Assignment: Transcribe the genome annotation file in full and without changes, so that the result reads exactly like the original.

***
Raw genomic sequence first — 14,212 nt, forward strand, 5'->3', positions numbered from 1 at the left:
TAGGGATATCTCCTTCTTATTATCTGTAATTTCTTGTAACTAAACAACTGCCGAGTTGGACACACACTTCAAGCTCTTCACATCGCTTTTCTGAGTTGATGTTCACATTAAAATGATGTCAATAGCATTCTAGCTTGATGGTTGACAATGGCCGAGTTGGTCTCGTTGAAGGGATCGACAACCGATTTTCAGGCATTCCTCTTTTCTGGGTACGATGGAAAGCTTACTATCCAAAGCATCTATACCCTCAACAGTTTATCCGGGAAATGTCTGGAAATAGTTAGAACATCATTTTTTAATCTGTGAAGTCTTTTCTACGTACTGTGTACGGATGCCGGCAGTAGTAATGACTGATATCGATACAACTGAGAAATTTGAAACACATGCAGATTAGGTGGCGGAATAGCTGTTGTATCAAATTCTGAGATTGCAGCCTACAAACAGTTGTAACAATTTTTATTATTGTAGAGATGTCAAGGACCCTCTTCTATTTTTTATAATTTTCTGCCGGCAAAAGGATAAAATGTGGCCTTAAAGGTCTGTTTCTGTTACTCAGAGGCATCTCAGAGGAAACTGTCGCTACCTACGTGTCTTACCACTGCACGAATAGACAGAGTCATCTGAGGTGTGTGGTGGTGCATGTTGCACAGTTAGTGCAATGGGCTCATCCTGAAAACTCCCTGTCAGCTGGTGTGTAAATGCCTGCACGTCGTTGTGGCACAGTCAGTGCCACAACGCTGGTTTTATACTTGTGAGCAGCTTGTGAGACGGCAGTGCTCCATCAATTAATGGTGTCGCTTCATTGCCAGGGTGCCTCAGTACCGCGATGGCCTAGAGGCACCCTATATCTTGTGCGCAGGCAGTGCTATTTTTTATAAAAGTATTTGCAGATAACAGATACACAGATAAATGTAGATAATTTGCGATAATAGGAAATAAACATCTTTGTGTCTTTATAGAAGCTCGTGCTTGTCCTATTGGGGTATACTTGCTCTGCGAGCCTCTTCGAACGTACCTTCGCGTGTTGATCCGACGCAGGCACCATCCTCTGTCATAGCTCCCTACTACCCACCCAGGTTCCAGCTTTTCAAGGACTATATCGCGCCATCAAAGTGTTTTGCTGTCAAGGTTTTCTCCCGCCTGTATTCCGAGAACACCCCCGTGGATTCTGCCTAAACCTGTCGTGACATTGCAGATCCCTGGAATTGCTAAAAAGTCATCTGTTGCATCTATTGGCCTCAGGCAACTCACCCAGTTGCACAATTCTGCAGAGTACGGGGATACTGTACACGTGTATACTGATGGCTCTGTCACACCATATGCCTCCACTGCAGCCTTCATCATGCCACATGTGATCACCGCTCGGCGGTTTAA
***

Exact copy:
Raw genomic sequence first — 14,212 nt, forward strand, 5'->3', positions numbered from 1 at the left:
TAGGGATATCTCCTTCTTATTATCTGTAATTTCTTGTAACTAAACAACTGCCGAGTTGGACACACACTTCAAGCTCTTCACATCGCTTTTCTGAGTTGATGTTCACATTAAAATGATGTCAATAGCATTCTAGCTTGATGGTTGACAATGGCCGAGTTGGTCTCGTTGAAGGGATCGACAACCGATTTTCAGGCATTCCTCTTTTCTGGGTACGATGGAAAGCTTACTATCCAAAGCATCTATACCCTCAACAGTTTATCCGGGAAATGTCTGGAAATAGTTAGAACATCATTTTTTAATCTGTGAAGTCTTTTCTACGTACTGTGTACGGATGCCGGCAGTAGTAATGACTGATATCGATACAACTGAGAAATTTGAAACACATGCAGATTAGGTGGCGGAATAGCTGTTGTATCAAATTCTGAGATTGCAGCCTACAAACAGTTGTAACAATTTTTATTATTGTAGAGATGTCAAGGACCCTCTTCTATTTTTTATAATTTTCTGCCGGCAAAAGGATAAAATGTGGCCTTAAAGGTCTGTTTCTGTTACTCAGAGGCATCTCAGAGGAAACTGTCGCTACCTACGTGTCTTACCACTGCACGAATAGACAGAGTCATCTGAGGTGTGTGGTGGTGCATGTTGCACAGTTAGTGCAATGGGCTCATCCTGAAAACTCCCTGTCAGCTGGTGTGTAAATGCCTGCACGTCGTTGTGGCACAGTCAGTGCCACAACGCTGGTTTTATACTTGTGAGCAGCTTGTGAGACGGCAGTGCTCCATCAATTAATGGTGTCGCTTCATTGCCAGGGTGCCTCAGTACCGCGATGGCCTAGAGGCACCCTATATCTTGTGCGCAGGCAGTGCTATTTTTTATAAAAGTATTTGCAGATAACAGATACACAGATAAATGTAGATAATTTGCGATAATAGGAAATAAACATCTTTGTGTCTTTATAGAAGCTCGTGCTTGTCCTATTGGGGTATACTTGCTCTGCGAGCCTCTTCGAACGTACCTTCGCGTGTTGATCCGACGCAGGCACCATCCTCTGTCATAGCTCCCTACTACCCACCCAGGTTCCAGCTTTTCAAGGACTATATCGCGCCATCAAAGTGTTTTGCTGTCAAGGTTTTCTCCCGCCTGTATTCCGAGAACACCCCCGTGGATTCTGCCTAAACCTGTCGTGACATTGCAGATCCCTGGAATTGCTAAAAAGTCATCTGTTGCATCTATTGGCCTCAGGCAACTCACCCAGTTGCACAATTCTGCAGAGTACGGGGATACTGTACACGTGTATACTGATGGCTCTGTCACACCATATGCCTCCACTGCAGCCTTCATCATGCCACATGTGATCACCGCTCGGCGGTTTAA